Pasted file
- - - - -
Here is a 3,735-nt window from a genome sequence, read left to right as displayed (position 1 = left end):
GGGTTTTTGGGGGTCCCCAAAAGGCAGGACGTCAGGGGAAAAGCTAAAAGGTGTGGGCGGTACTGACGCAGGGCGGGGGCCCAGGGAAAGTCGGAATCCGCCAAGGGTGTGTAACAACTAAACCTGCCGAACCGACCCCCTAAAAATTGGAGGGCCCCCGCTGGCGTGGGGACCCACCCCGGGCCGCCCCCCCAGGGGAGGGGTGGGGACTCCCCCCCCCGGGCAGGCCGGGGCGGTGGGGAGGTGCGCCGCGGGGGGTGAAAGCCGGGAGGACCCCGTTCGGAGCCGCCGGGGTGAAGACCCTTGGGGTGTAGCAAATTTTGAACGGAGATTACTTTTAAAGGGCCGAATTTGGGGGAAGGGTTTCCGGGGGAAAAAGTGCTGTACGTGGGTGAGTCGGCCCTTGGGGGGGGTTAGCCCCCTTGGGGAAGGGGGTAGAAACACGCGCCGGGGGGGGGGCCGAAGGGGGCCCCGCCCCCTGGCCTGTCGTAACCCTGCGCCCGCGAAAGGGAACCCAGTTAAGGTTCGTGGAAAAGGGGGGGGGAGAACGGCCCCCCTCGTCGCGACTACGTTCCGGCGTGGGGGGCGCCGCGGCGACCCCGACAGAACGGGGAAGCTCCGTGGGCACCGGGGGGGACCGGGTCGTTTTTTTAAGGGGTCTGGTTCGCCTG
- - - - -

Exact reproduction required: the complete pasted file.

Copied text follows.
Here is a 3,735-nt window from a genome sequence, read left to right as displayed (position 1 = left end):
GGGTTTTTGGGGGTCCCCAAAAGGCAGGACGTCAGGGGAAAAGCTAAAAGGTGTGGGCGGTACTGACGCAGGGCGGGGGCCCAGGGAAAGTCGGAATCCGCCAAGGGTGTGTAACAACTAAACCTGCCGAACCGACCCCCTAAAAATTGGAGGGCCCCCGCTGGCGTGGGGACCCACCCCGGGCCGCCCCCCCAGGGGAGGGGTGGGGACTCCCCCCCCCGGGCAGGCCGGGGCGGTGGGGAGGTGCGCCGCGGGGGGTGAAAGCCGGGAGGACCCCGTTCGGAGCCGCCGGGGTGAAGACCCTTGGGGTGTAGCAAATTTTGAACGGAGATTACTTTTAAAGGGCCGAATTTGGGGGAAGGGTTTCCGGGGGAAAAAGTGCTGTACGTGGGTGAGTCGGCCCTTGGGGGGGGTTAGCCCCCTTGGGGAAGGGGGTAGAAACACGCGCCGGGGGGGGGGCCGAAGGGGGCCCCGCCCCCTGGCCTGTCGTAACCCTGCGCCCGCGAAAGGGAACCCAGTTAAGGTTCGTGGAAAAGGGGGGGGGAGAACGGCCCCCCTCGTCGCGACTACGTTCCGGCGTGGGGGGCGCCGCGGCGACCCCGACAGAACGGGGAAGCTCCGTGGGCACCGGGGGGGACCGGGTCGTTTTTTTAAGGGGTCTGGTTCGCCTG